An influx of blacks, Asians and Hispanics dramatically changed the composition of the Maryland suburbs during the last decade, the Census Bureau reported yesterday.

The greatest transition occurred in Prince George's County, where blacks fanned out from neighborhoods along the District border into almost all areas of the county and increased from 13.9 percent of the county's population in 1970 to 37.3 today. At that same time the county's total population increased only minmally from 661,719 to 665,071 as the county's white population dropped by almost one third.

Montgomery County, for years an overwhelmingly white suburb, lost some of its homogeneity as the percentage of black residents grew from 4.1 percent in 1970 to 8.8 percent of the county's 579,053 residents in 1980. During the same period Asians and other minorities increased from less than 1.5 percent in 1970 to nearly 6 percent today.

The Maryland figures are similar to those for Northern Virginia released earlier in the week which also document a sharp increase in the number of blacks, Asians, and Hispanics. The changes in Virginia and Maryland suburbs occurred, according to census figures, at the same time as the black population in Washington declined for the first time in more than 10 years. The District's overall racial composition remained the same, however, because of simultaneous decreases in the number of white residents.

Statewide, the number of blacks and other minorities in Maryland increased from 18.5 percent of the state's 3.9 million residents in 1970 to a quarter of the state's 4.2 million in 1980.In Baltimore, which lost some 120,000 residents during the 1970s, blacks grew from 46 percent of the city's 1970 population to over half the city's 786,775 population in 1980.

"These figures say there has been a tremendous movement of blacks to the suburbs, which shows that desegregation is going on here," said George Grier, a demographer who has extensively studied the Washington area. "There has also been a continuing spread of blacks in the suburbs so that they are no longer living just in certain areas along the District's borders," he said.

Although all Washington suburbs showed an increase in black population during the 1970s, the greatest growth occurred in Prince George's County, where the racial composition returned to what it was during the county's tobacco farming, sharecropper days at the turn of the century.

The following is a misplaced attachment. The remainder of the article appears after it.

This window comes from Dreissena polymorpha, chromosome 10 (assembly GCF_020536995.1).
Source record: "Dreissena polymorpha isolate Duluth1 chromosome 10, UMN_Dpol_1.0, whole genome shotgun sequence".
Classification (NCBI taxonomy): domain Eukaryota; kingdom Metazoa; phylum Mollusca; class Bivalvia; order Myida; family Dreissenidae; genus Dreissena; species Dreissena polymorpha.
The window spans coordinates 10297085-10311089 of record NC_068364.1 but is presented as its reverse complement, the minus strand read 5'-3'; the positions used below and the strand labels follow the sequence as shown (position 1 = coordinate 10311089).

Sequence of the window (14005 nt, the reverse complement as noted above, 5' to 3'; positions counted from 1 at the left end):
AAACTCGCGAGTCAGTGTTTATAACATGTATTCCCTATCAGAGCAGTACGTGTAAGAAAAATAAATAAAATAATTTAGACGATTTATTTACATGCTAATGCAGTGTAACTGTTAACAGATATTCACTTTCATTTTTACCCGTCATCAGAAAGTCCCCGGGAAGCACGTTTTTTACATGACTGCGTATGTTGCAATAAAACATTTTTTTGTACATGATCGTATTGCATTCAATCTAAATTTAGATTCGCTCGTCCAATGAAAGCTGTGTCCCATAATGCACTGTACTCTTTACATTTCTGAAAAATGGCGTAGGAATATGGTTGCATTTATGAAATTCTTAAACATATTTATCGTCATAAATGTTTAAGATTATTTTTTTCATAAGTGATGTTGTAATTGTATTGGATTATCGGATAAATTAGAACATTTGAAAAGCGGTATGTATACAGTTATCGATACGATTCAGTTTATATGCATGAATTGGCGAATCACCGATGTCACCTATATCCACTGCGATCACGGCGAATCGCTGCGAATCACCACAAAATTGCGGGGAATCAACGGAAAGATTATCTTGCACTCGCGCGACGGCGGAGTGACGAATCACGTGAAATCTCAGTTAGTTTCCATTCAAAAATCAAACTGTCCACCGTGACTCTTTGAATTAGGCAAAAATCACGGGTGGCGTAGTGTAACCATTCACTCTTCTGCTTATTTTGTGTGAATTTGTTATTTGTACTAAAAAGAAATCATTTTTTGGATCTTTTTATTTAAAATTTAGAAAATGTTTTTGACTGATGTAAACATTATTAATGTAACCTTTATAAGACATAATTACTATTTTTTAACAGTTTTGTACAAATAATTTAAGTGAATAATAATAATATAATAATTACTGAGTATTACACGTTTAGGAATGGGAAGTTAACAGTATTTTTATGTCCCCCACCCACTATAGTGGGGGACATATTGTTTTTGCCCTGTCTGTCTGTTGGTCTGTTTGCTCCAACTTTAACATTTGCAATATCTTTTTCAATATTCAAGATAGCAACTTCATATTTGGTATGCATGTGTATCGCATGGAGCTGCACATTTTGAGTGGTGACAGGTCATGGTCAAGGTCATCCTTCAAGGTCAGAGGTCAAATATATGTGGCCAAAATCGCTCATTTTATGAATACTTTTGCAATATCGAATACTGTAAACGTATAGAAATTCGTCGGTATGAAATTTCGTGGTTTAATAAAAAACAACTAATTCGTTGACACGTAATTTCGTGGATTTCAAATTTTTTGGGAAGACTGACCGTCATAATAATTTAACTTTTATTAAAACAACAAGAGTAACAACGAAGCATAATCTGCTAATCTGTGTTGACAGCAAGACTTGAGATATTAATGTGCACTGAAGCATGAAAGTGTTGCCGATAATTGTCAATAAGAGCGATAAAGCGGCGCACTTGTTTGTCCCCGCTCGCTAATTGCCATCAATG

The increase, from 91,808 blacks residents in 1970 to 247,860 of 665,071 total population in 1980, came at a time of profound social turmoil in the county as its residents faced rapid urbanization and a variety of racial issues including court-ordered busing for desegreation and blacks demands for greater political power.

The impact of the increase in black residents goes beyond simple numbers. In 1970, two-thirds of the county's blacks were clustered in a few mostly poor communities just across the District border, where the only affordable housing available to them was located.

In 10 years time, the county has seen black families, many of whom are middle- upper middle-income professionals, moving into almost all areas of the county and integrating many overwhelming white sections such as Oxon Hill and Tantallon in the south Hyattsville and Bladensburg in the north.

In most cases, these new, more affluent families moved in and replaced white families, Grier said, who moved to more expensive housing elsewhere. During the decade the county's white population dropped 170,049.

"The figures are not particularly surprising," said Prince George's County Council chairman Parris Glendening. "It's part of a historial pattern -- blacks, like other individuals, are leaving the central city.They want a single-family home in the suburbs and Prince George's has been able to provide it at an affordable cost. We have seen a gradual process of change."

In Montgomery, the black population increased from 21,551 out of 522,809 county residents in 1970 to 50,756 out of 579,053 in 1980, with the Wheaton area experiencing a three-fold growth in black residents. Blacks now constitute 8.8 percent of Montgomery's population, the highest percentage recorded since the 1940 census.

A more dramatic proportional increase over the last 10 years occurred in the number of Asians living in Montgomery. In 1970, the census registered 7,324 other minorities, primarily Asians; by 1980 that figure had more than quadrupled to 32,812, with much of that increase in Rockville and Wheaton.

"We've had a tremendous migration of Asians into the United States and particularly this area," said Grier. "It's the fastest growing minority group in this area from all the evidence we have. A lot of them were landed gentry and were therefore able to afford the cost of housing in Montgomery."

Montgomery officials said they were not surprised by the new census figures, although a spokesman for County Executive Charles Gilchrist said that Gilchrist had expected that the black population in the county would be somewhat larger than reported by the Census Bureau. "It's not that big in percentages but it gives the county a bit more of a cosmopolitan nature," said spokesman Charles Maier. "I think we can assimilate miniorities. I think it adds vitality," he said.